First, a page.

Shooting backlit is my favorite. Like… I LIVE for good backlighting during photo sessions. If you ever book a shoot with me you will see just how excited I get when I can implement it!! I use this lighting technique whenever I possibly can because of how amazing the results can be if done correctly. Backlighting is as straightforward as it sounds – light streaming into your frame from behind, which means that the sun is BEHIND your subject. When the sun is behind your subjects, it gives them a “glow” and can really make your photos stand out.
When I first got into photography, I remember really struggling in this area. I dreamed about being able to create that “glowy look” during sunsets like other photographers, but somehow my photos never turned out the way I intended, and I couldn’t understand WHY. 9/10 times my attempted backlit images would turn out unrecoverably hazy with greyed out light and awful sun flare. It was definitely a process learning how to finally get backlit, glowy images like the ones you see on my website + blog today, so here are FIVE tricks (plus 2 bonus tips!) I use to create those dreamy looking images with sun flowing in from behind!!
1. Shoot during golden hour
Golden hour happens during sunrise and sunset, and is when the sun is lower in the sky. I do ALL my shoots during golden hour, and will subsequently start two hours before sunset or begin at sunrise and shoot for two hours after. This ensures that my clients don’t get those unflattering, harsh shadows on their faces caused by midday sun, but instead even, glowy light!!
2. Find the light
The first thing I do with a client is look for good lighting. I used to think location was the most important, but quickly realized that this was SO wrong! If you have good lighting, your images will always be beautiful no matter where you’re shooting. On the other hand, if you ignore light and go for location first, you could end up with some really unflattering pictures. At the start of a sunset session when the sun is still a little higher up than I like, I bring my clients to places with spotty or “dappled” light hitting the ground, which is usually caused by a tree or building. When the sun is too high up and you’re shooting into (towards) it, the direct light can give you that unrecoverable greyed-out haze that I now avoid! As the sun starts to set, I’ll start moving into more open spaces since the sun isn’t as harsh when lower.
This photo was one of the first we took during Breny’s sunset shoot. The sun was still a little higher up than I wanted, so I directed her into a space where the light was being filtered by trees, but still coming through a bit (which can be seen by the dappled light on the grass). This prevented the light from being too harsh, while still giving her that “glow”!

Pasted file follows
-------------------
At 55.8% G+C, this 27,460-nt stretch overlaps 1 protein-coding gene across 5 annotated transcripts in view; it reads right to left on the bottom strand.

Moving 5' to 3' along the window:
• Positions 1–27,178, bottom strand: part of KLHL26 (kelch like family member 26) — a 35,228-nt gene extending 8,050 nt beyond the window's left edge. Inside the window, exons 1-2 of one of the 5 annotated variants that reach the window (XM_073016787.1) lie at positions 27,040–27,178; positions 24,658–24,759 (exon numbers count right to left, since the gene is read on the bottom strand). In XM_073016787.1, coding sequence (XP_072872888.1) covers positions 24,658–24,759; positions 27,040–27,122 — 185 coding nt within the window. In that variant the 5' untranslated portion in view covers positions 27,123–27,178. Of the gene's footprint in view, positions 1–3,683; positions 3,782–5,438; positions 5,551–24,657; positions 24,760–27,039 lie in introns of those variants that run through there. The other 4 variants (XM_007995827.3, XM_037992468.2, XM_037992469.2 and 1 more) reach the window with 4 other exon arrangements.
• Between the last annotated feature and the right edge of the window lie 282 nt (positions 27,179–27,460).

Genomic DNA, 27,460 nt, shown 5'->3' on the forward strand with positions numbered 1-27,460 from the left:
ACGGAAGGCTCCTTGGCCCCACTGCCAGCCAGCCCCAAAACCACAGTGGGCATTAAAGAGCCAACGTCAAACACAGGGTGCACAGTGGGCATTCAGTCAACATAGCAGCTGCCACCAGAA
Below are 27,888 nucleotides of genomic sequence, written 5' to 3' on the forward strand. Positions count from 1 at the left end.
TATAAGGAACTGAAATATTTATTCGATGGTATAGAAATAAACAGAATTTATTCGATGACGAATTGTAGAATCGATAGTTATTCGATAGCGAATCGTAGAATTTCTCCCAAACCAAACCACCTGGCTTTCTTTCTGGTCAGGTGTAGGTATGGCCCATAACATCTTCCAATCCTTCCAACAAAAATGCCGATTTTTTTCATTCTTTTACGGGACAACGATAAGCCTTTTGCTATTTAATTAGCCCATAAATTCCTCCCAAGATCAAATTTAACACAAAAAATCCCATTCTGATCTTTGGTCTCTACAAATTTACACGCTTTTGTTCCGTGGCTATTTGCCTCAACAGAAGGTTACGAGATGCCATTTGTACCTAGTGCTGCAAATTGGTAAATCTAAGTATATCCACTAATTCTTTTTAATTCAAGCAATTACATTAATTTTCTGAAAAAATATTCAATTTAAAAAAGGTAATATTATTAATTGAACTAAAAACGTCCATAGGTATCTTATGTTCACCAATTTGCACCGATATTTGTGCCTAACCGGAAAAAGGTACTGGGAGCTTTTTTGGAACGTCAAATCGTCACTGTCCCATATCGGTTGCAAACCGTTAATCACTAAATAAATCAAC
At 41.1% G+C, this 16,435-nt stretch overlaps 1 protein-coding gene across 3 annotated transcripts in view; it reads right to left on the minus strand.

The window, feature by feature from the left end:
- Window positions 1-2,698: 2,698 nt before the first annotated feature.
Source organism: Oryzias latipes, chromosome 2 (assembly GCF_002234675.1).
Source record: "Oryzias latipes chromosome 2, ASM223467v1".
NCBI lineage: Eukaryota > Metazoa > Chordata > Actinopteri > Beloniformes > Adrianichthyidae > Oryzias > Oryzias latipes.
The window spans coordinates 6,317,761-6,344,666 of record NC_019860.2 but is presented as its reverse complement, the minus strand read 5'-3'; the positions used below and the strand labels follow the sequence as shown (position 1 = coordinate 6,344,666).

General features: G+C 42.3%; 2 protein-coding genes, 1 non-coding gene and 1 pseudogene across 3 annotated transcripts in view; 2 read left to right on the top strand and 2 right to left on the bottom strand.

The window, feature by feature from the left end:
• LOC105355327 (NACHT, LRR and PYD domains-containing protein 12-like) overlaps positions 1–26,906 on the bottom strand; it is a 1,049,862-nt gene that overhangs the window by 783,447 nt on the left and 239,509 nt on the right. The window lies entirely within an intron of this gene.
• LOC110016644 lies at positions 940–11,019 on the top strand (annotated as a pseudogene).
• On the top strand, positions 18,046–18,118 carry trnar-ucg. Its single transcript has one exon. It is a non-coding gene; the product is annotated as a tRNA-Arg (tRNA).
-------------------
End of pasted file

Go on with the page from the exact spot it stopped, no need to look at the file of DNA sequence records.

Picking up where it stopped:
3. Break the light up
A big part of why I was getting those ugly, hazy images when I first started out was because I didn’t know this technique! Just because the sun is behind your subject does NOT mean you’ll get that glowy, backlit look. Try breaking up the sun’s intensity by moving around until the rays are partially hidden behind a tree or building. When the sun begins to set lower, you can use your clients to break up the sun by having them stand in front!
On the left, the sun was a little lower, but still strong, so I placed Amy in front of these trees. On the right, Amy herself is blocking the light. The sun was directly behind her body, giving her that glow! If I hadn’t directed Amy in this way and the sun was instead directly coming through my lens, the sun would have created too much haze for my style!
4. Shoot into the sun
I know this sounds contradictory to what I just wrote above, but don’t close out this option completely! Shooting directly into the sun (aka the sun isn’t being partially blocked by anything) is EXTREMELY difficult to master , but if you practice A LOT, and get it down, you can get some gorgeous images with lens flare. It takes a really trained eye to get it on the first go consistently, so don’t be discouraged if you don’t get it for a while. I usually shoot into the sun as a last option though.
Here the sun was coming in directly . It created some beautiful flare on the bottom, right corner!
5. Change angles